First of all, before talking about differences, it is important to mention that both of these professions have similar responsibilities.
The main goal of a product designer and a UI/UX designer is to define a product problem and then find a design solution for it.
To achieve this goal both designers go through the same product design process. They research the market and the audience, conduct user interviews, analyze the received information, create concepts, build prototypes, and initiate testing to develop a simple and usable product.
As well, UI/UX and product designers use the same tools to build a product: Adobe XD, Invision or Framer for building prototypes, MIRO for creating user-flows and brainstorming, Sketch or Figma for drawing, etc.
Now, let's move to things that differentiate the two professions.
A product designer and a UI/UX designer have different priorities.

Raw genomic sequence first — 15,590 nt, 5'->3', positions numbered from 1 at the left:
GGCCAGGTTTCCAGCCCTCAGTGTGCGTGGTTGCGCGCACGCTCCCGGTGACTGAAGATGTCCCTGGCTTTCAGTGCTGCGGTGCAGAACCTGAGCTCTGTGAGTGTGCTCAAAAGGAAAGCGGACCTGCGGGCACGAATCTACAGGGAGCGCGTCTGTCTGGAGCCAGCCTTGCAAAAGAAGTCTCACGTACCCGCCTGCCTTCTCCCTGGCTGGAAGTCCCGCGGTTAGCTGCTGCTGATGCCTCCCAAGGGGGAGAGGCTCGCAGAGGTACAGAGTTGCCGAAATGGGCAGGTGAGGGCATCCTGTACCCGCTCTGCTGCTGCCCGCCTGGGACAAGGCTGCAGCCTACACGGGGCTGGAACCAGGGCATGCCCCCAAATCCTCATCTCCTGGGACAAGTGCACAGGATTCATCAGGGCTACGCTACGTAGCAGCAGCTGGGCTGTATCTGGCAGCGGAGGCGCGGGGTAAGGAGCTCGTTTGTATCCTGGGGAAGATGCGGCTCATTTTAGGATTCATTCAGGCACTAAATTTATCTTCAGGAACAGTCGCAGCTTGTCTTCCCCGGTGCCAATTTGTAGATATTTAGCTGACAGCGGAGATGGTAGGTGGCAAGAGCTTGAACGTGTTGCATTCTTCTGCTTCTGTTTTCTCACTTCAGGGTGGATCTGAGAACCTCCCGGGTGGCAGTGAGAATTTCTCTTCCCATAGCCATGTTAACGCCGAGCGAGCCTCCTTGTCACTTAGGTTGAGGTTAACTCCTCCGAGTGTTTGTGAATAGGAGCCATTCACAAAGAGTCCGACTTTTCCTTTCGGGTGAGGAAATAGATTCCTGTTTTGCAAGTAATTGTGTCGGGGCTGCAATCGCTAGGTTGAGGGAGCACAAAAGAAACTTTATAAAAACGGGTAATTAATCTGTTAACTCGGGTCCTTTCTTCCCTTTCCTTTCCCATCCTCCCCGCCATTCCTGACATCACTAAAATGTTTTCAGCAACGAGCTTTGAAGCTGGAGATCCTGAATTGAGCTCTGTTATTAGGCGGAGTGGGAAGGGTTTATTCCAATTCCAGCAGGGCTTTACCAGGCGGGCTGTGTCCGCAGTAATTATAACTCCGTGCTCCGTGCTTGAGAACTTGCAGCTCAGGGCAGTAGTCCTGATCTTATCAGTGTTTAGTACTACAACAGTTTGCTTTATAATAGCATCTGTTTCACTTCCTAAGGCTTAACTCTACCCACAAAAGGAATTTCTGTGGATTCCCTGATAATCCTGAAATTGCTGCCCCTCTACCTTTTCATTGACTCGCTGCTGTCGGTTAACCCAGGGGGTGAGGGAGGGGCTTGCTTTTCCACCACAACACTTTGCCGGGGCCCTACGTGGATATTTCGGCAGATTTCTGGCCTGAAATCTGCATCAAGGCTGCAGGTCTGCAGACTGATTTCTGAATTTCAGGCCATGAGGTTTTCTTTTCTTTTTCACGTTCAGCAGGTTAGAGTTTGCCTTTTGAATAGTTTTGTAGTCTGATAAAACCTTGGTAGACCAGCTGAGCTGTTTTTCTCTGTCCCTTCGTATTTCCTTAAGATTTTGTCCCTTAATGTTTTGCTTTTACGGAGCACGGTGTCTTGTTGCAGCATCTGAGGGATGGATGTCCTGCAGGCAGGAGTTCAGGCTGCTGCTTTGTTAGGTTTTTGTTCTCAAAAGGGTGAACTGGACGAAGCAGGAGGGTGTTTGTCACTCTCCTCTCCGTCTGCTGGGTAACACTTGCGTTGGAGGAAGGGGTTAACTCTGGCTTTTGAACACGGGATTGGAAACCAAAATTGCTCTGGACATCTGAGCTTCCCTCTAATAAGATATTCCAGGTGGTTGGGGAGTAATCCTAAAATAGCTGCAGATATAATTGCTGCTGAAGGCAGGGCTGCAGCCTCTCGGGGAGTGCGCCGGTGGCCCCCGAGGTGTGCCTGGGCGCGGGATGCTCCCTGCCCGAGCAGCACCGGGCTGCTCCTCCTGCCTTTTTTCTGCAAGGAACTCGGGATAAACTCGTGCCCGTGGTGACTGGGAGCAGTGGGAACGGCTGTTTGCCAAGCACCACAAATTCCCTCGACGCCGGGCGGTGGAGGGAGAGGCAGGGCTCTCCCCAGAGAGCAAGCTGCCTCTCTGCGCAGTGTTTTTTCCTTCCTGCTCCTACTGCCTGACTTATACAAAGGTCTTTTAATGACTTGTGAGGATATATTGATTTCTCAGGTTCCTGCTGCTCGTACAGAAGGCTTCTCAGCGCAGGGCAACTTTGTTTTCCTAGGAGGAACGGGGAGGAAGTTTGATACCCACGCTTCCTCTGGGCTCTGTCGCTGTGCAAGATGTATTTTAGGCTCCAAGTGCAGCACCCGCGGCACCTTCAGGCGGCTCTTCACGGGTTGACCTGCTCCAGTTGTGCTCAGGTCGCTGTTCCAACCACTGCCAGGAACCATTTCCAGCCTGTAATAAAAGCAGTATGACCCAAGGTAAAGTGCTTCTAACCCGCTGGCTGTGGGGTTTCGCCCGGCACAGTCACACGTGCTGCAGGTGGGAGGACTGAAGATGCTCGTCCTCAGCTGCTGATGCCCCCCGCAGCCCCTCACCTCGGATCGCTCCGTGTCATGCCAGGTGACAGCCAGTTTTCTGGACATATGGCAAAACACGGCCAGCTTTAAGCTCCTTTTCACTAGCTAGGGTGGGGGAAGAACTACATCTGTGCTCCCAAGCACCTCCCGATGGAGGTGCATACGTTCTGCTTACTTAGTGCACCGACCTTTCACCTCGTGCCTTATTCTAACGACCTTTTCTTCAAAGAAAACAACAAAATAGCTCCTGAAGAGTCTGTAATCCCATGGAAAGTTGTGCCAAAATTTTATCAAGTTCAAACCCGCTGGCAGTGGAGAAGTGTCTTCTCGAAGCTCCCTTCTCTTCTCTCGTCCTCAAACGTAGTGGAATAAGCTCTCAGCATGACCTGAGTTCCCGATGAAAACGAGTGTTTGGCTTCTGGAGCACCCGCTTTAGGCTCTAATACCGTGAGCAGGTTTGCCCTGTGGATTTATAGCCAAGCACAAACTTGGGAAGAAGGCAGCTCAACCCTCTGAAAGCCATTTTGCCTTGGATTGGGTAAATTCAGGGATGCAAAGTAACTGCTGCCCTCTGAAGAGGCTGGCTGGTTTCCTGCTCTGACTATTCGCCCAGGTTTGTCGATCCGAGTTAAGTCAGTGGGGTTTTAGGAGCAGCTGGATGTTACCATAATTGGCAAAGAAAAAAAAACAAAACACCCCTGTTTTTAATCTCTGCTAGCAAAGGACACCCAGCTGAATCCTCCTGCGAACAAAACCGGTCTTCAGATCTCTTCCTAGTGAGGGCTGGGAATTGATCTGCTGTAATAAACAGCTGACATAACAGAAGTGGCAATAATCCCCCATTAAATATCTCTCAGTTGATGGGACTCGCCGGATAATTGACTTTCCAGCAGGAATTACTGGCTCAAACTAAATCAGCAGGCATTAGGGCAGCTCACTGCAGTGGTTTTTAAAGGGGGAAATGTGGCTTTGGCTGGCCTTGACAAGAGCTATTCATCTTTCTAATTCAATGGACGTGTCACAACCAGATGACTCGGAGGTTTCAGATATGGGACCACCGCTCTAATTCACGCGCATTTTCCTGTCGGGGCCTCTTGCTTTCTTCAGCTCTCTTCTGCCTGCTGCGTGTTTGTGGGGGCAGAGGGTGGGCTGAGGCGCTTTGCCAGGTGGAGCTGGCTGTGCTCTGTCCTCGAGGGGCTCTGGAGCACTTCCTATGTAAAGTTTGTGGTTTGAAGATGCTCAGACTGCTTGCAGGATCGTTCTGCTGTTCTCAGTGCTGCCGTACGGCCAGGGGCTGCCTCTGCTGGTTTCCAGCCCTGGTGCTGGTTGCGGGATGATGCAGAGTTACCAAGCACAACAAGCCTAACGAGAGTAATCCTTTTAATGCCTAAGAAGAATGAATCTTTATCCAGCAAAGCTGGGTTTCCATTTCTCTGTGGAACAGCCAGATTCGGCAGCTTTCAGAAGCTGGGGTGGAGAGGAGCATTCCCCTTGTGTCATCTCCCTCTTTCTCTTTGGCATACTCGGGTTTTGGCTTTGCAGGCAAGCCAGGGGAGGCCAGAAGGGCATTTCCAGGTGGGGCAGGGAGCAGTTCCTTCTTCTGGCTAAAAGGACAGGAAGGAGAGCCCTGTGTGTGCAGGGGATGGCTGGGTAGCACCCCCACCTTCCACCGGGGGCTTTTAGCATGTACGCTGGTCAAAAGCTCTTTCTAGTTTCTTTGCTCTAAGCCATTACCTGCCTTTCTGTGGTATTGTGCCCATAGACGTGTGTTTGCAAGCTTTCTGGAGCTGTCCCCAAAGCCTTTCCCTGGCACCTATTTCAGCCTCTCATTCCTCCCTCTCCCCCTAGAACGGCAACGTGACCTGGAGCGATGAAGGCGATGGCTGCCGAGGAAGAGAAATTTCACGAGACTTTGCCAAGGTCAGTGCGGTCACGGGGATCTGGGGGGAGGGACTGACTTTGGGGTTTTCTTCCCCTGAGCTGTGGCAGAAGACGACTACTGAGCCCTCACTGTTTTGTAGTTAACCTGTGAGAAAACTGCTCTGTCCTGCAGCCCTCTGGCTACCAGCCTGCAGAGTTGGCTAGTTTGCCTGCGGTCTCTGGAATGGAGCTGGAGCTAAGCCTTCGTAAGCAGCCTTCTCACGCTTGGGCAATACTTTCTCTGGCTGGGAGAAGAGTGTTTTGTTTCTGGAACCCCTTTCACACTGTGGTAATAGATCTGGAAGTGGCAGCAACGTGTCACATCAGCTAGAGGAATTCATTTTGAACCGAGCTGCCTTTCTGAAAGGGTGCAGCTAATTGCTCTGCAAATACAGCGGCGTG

The first one is a design businessman. Such a specialist is better versed in business processes. Their involvement in processes from both sides (company and customer) allows for better communication when working with a customer, reducing costs, and increasing income. They make the design speak the same language as a business.
A UI/UX designer has more specific design responsibilities. They pay attention to the way users interact with a product and how satisfied they are with the experience they receive. The designer of user interface and experience strives to create a simple and usable product that satisfies client's needs.
In general, both product and UI/UX designers have much in common. Still, UI/UX designer focuses on two main aspects: creating a user-friendly design and making sure the product is easy to use. While product designers also care about how to bring value to the company and how to make the product convenient and safe with less spending.
That's the difference!